A few TIPS to catching a bag of whiting

Here are our top tips for catching these timid fish:

  • Keep your line as light as practicable and in line with the environment you are fishing. Whiting are typically hooked in sandy areas so you can easily use one or two-kilo leader.
  • Use a small sinker on your rigs, again adjust this to the area you are fishing based on the water movement and depth.
  • Use a mix of hook such as small long-shank and circle hooks this will allow you to fish multiple rods, ensure that you cast out in a fan shape, this will help you cover a great area of water.
  • Change up your fish with multiple bait types until you see what is working the best. This may fluctuate day to day.
  • Keep on the move - keep changing up your location if you haven’t had a bite within 15 minutes.
  • Burley up hard with discarded mussel or pipi shells, and other fish products.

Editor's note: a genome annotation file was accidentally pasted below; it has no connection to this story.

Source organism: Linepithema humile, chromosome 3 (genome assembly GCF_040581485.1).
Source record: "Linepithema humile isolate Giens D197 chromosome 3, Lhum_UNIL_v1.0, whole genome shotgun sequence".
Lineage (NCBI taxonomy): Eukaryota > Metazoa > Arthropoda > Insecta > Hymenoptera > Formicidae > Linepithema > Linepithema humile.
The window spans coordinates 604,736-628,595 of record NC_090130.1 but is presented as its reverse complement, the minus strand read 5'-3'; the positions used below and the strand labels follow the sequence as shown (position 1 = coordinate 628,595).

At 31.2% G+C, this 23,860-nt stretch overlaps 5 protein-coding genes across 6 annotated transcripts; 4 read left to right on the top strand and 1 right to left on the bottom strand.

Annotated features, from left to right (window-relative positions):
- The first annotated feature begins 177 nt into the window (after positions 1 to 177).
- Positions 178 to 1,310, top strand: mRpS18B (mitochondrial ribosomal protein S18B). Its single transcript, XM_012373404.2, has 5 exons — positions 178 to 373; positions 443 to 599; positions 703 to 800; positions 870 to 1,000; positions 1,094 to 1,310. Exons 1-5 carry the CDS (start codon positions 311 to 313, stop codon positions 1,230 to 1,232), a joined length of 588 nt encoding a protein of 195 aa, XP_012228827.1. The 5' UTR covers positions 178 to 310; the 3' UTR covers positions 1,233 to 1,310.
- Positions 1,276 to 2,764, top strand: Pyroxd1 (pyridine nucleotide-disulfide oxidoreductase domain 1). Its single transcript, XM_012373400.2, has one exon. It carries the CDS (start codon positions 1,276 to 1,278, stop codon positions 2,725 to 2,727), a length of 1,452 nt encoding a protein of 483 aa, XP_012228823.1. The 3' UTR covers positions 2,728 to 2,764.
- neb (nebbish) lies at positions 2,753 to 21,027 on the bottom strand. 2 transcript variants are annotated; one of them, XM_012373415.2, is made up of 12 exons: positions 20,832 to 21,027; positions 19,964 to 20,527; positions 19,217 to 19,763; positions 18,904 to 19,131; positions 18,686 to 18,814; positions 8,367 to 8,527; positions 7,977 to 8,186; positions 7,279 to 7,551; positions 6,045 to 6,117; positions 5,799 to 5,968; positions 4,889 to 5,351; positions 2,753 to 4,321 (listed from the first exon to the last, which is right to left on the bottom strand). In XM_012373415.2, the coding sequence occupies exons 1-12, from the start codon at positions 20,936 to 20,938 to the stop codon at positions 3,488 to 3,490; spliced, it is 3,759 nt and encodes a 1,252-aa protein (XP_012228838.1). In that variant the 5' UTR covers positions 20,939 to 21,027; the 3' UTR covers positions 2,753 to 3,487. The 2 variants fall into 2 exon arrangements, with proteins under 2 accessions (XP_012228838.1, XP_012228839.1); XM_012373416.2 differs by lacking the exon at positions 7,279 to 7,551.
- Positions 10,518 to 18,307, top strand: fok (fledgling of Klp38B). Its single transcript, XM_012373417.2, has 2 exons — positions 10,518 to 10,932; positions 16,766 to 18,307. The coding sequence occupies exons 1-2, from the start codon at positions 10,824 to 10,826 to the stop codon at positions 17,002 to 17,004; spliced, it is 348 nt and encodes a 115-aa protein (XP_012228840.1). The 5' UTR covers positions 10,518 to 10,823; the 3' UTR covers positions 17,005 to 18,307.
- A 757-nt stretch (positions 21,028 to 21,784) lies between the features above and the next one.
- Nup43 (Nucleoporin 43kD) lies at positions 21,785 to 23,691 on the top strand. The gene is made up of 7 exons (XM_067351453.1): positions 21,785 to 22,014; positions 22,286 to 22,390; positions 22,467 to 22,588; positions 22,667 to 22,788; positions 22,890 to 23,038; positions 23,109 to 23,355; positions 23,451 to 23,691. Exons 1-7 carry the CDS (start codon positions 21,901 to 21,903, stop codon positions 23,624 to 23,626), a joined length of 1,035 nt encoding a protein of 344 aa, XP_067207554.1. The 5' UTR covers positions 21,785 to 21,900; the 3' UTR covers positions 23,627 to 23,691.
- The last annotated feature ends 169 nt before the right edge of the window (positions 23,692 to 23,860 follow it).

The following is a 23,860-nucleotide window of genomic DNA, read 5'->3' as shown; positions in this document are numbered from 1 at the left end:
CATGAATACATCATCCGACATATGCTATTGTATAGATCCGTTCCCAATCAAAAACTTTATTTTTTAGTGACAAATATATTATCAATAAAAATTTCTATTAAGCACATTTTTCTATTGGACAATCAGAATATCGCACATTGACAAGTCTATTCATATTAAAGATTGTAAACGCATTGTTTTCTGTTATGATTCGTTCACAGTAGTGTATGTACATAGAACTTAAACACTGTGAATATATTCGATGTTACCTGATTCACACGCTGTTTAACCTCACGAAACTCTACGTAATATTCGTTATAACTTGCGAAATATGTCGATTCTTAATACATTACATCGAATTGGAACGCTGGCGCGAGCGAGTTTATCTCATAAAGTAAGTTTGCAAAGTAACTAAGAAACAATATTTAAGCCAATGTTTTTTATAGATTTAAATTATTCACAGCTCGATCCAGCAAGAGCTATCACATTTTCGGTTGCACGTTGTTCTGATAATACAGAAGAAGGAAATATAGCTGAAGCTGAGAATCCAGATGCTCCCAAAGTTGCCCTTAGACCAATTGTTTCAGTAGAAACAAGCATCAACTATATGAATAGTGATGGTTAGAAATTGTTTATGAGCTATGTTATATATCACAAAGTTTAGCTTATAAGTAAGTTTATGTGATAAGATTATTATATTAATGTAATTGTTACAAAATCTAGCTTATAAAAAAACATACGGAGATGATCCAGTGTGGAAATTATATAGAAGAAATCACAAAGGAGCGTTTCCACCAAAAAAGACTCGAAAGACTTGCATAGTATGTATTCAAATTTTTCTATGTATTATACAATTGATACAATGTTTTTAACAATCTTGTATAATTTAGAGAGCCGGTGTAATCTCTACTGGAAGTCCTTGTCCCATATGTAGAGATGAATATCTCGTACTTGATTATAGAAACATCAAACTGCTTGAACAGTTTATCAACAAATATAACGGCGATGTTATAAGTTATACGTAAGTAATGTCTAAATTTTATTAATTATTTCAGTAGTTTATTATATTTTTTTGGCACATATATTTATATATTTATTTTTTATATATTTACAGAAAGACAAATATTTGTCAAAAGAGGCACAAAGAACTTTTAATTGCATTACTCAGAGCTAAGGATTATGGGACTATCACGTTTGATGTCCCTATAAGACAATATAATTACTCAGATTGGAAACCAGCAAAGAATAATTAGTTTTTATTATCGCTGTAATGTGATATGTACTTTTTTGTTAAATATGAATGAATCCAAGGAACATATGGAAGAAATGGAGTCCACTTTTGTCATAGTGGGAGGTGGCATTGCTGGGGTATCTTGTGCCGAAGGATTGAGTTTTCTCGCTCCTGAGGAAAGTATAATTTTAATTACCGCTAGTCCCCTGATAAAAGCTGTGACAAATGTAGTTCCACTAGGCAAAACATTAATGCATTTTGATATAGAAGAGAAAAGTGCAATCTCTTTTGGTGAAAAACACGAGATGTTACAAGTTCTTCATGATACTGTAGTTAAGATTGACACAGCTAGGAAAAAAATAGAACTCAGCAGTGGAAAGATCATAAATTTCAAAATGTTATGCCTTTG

• When you have located a school of whiting, try casting back to the same spot, upon retrieval whiting will vomit up their lunch, this will help to keep the school in your location. So leave the fish in the water as long as you can.

Summary of Essential Gear for Kayak fishing for Whiting

  • 6-7ft Rod – (weighted reel – use mono as braid if too fiddly on a yak)
  • Anchor (once you locate a school you are going to need to stay put)
  • Pre-Tied rigs – Paternoster / Running Sinker / Flasher Rigs (#4 circle Hooks)
  • Pliers
  • Surface Poppers
  • Bait (Squid / Pipis / Muscles)
  • Berley/Berley Pot